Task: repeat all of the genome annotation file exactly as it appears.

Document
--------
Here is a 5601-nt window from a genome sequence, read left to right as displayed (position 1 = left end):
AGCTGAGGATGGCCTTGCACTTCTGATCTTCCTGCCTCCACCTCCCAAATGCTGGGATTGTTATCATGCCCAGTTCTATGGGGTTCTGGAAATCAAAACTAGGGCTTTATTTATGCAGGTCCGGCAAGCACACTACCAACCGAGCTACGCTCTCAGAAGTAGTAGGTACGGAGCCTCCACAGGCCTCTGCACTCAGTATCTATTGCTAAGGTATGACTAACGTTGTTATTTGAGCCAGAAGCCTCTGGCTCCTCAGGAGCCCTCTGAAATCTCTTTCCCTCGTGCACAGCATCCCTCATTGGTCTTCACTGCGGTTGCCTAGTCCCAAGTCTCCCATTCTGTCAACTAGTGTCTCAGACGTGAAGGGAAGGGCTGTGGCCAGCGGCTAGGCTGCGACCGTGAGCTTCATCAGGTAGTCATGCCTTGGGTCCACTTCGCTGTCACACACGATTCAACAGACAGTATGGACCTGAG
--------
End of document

Here is a 5601-nt window from a genome sequence, read left to right as displayed (position 1 = left end):
AGCTGAGGATGGCCTTGCACTTCTGATCTTCCTGCCTCCACCTCCCAAATGCTGGGATTGTTATCATGCCCAGTTCTATGGGGTTCTGGAAATCAAAACTAGGGCTTTATTTATGCAGGTCCGGCAAGCACACTACCAACCGAGCTACGCTCTCAGAAGTAGTAGGTACGGAGCCTCCACAGGCCTCTGCACTCAGTATCTATTGCTAAGGTATGACTAACGTTGTTATTTGAGCCAGAAGCCTCTGGCTCCTCAGGAGCCCTCTGAAATCTCTTTCCCTCGTGCACAGCATCCCTCATTGGTCTTCACTGCGGTTGCCTAGTCCCAAGTCTCCCATTCTGTCAACTAGTGTCTCAGACGTGAAGGGAAGGGCTGTGGCCAGCGGCTAGGCTGCGACCGTGAGCTTCATCAGGTAGTCATGCCTTGGGTCCACTTCGCTGTCACACACGATTCAACAGACAGTATGGACCTGAG